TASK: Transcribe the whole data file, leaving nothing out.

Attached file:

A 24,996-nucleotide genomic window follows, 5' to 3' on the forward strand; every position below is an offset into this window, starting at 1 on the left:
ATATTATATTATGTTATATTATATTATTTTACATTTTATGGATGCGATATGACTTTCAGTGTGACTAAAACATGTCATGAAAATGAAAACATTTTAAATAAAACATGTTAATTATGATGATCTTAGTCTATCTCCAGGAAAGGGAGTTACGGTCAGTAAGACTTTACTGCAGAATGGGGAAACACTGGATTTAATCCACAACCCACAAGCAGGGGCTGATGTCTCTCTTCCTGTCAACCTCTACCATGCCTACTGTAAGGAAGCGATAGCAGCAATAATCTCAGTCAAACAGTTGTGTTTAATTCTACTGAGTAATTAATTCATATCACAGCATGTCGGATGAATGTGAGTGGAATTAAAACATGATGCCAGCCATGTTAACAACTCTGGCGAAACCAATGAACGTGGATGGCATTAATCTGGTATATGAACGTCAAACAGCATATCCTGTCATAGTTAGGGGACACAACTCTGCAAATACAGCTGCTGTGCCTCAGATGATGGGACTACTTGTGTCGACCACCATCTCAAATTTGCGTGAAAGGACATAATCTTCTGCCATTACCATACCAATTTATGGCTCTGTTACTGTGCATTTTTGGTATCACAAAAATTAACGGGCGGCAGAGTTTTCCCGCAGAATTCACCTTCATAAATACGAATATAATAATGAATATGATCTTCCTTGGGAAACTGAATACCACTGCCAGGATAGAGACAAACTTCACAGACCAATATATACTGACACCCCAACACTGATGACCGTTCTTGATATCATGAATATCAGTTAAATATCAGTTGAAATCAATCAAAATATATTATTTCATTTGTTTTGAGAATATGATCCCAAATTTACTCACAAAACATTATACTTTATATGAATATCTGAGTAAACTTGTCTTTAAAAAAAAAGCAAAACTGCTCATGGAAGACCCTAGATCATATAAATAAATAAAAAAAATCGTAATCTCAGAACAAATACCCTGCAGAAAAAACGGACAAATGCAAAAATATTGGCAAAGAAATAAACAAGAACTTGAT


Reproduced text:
A 24,996-nucleotide genomic window follows, 5' to 3' on the forward strand; every position below is an offset into this window, starting at 1 on the left:
ATATTATATTATGTTATATTATATTATTTTACATTTTATGGATGCGATATGACTTTCAGTGTGACTAAAACATGTCATGAAAATGAAAACATTTTAAATAAAACATGTTAATTATGATGATCTTAGTCTATCTCCAGGAAAGGGAGTTACGGTCAGTAAGACTTTACTGCAGAATGGGGAAACACTGGATTTAATCCACAACCCACAAGCAGGGGCTGATGTCTCTCTTCCTGTCAACCTCTACCATGCCTACTGTAAGGAAGCGATAGCAGCAATAATCTCAGTCAAACAGTTGTGTTTAATTCTACTGAGTAATTAATTCATATCACAGCATGTCGGATGAATGTGAGTGGAATTAAAACATGATGCCAGCCATGTTAACAACTCTGGCGAAACCAATGAACGTGGATGGCATTAATCTGGTATATGAACGTCAAACAGCATATCCTGTCATAGTTAGGGGACACAACTCTGCAAATACAGCTGCTGTGCCTCAGATGATGGGACTACTTGTGTCGACCACCATCTCAAATTTGCGTGAAAGGACATAATCTTCTGCCATTACCATACCAATTTATGGCTCTGTTACTGTGCATTTTTGGTATCACAAAAATTAACGGGCGGCAGAGTTTTCCCGCAGAATTCACCTTCATAAATACGAATATAATAATGAATATGATCTTCCTTGGGAAACTGAATACCACTGCCAGGATAGAGACAAACTTCACAGACCAATATATACTGACACCCCAACACTGATGACCGTTCTTGATATCATGAATATCAGTTAAATATCAGTTGAAATCAATCAAAATATATTATTTCATTTGTTTTGAGAATATGATCCCAAATTTACTCACAAAACATTATACTTTATATGAATATCTGAGTAAACTTGTCTTTAAAAAAAAAGCAAAACTGCTCATGGAAGACCCTAGATCATATAAATAAATAAAAAAAATCGTAATCTCAGAACAAATACCCTGCAGAAAAAACGGACAAATGCAAAAATATTGGCAAAGAAATAAACAAGAACTTGAT